The next time you get the urge to metaphorically wipe your posterior with a pink slip in the face of your obstinate boss, consider the latest contribution to Japan’s already booming crazy invention market: a machine that turns discarded paper waste into usable toilet paper.
Japanese company Nakabayashi, whose modus operandi is the production of environmentally friendly products, office machines, and for some reason car seats, has developed a new machine that will create toilet paper from all forms of paper waste, from post-it notes to TPS reports.
Two rolls of toilet paper can be produced from roughly 1,800 standard-sized (8.5”x11” or A4) sheets of paper, though no indication has been given as to whether or not this is one-ply or two-ply or if the machine possesses the capabilities of fusing Aloe with the toilet paper it creates.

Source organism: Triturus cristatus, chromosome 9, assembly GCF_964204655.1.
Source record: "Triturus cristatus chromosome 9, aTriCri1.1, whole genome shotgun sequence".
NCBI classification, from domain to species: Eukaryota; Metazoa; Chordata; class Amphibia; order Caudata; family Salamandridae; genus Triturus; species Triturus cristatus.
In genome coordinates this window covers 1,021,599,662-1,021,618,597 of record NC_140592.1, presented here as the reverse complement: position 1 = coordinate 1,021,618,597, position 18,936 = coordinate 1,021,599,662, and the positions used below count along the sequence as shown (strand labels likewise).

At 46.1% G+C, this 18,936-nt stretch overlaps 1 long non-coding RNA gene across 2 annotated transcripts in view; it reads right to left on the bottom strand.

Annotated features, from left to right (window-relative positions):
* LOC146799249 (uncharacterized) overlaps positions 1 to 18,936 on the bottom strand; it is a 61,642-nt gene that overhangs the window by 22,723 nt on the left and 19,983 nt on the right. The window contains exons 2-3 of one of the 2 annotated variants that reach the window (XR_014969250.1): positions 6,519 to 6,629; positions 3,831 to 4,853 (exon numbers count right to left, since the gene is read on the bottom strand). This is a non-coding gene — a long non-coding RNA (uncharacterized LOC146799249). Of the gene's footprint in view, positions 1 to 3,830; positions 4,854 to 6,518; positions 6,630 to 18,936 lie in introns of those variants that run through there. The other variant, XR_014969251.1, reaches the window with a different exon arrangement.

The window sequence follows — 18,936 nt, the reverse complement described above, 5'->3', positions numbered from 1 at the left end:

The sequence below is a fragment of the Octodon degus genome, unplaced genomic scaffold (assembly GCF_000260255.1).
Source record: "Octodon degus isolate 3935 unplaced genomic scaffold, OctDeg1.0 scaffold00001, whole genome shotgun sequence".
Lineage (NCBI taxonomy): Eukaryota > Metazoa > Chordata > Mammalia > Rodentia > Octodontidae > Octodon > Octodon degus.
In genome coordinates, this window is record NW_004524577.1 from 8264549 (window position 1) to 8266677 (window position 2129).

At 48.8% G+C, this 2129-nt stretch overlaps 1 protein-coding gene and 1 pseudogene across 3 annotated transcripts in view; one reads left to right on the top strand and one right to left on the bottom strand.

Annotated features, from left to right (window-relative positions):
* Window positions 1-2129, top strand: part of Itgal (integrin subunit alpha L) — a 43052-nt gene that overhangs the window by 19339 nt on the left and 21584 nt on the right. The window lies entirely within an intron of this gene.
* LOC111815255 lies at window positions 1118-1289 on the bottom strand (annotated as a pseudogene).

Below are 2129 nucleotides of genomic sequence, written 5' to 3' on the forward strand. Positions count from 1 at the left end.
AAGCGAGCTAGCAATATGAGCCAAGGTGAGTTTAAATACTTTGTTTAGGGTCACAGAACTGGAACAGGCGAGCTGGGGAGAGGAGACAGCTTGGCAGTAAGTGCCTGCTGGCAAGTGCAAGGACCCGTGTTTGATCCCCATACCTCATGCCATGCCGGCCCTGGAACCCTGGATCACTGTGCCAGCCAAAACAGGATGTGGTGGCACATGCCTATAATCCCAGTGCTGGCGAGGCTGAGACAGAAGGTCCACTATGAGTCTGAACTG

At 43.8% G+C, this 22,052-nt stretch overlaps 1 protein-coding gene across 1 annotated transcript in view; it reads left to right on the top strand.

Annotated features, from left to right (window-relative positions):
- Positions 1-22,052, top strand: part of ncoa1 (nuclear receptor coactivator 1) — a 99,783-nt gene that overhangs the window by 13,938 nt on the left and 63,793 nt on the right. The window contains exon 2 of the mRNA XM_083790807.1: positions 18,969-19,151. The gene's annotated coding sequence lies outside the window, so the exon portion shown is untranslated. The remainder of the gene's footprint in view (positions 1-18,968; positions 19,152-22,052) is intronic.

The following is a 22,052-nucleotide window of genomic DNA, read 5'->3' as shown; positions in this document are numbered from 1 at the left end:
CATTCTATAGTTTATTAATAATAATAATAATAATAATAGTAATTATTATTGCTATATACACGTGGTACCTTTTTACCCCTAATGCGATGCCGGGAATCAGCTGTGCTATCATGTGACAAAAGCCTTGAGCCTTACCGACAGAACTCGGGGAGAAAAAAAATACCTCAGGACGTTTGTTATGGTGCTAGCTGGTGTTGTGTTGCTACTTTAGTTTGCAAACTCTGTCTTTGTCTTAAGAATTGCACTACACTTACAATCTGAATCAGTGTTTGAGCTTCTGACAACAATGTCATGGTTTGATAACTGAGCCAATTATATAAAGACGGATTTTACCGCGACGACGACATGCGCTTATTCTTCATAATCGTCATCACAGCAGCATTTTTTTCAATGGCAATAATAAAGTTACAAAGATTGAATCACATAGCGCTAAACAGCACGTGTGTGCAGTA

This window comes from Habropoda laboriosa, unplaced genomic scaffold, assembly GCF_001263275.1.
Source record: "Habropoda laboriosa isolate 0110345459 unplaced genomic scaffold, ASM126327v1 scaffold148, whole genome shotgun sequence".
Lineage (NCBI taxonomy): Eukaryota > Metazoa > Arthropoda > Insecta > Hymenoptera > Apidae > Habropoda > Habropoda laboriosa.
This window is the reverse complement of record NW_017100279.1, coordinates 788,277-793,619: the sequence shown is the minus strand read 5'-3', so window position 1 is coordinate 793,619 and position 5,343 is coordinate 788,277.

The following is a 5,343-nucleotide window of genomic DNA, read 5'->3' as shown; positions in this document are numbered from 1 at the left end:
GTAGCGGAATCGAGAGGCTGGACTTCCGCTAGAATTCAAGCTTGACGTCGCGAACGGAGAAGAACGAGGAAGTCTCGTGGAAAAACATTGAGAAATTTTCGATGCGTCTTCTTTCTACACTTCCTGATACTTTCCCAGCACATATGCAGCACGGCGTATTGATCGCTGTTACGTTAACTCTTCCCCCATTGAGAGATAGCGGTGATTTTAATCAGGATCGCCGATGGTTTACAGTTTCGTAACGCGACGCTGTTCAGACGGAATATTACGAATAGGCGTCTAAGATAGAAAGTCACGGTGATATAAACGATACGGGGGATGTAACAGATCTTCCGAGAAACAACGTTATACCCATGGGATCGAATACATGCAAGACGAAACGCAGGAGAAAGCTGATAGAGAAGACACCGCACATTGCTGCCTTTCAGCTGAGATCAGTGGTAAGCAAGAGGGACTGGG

But experiencing the perks of such an environmentally beneficial machine comes at a price: this 1,300-pound machine will be available for a whopping $95,000. Adding to the price tag is the as-of-now unknown cost of operation, which could make the already hefty price tag even higher, especially in the long run. Unless you’re a printing company like Kinko’s. Then it almost pays for itself.
Distribution will begin in August, but only in Japan. If they hope to sell their projected goal of sixty units within the first year of it being on the market, distribution will have to extend world-wide. Until then, we’ll just have to be content with our machines that convert flatulence into the sweet scent of brownies.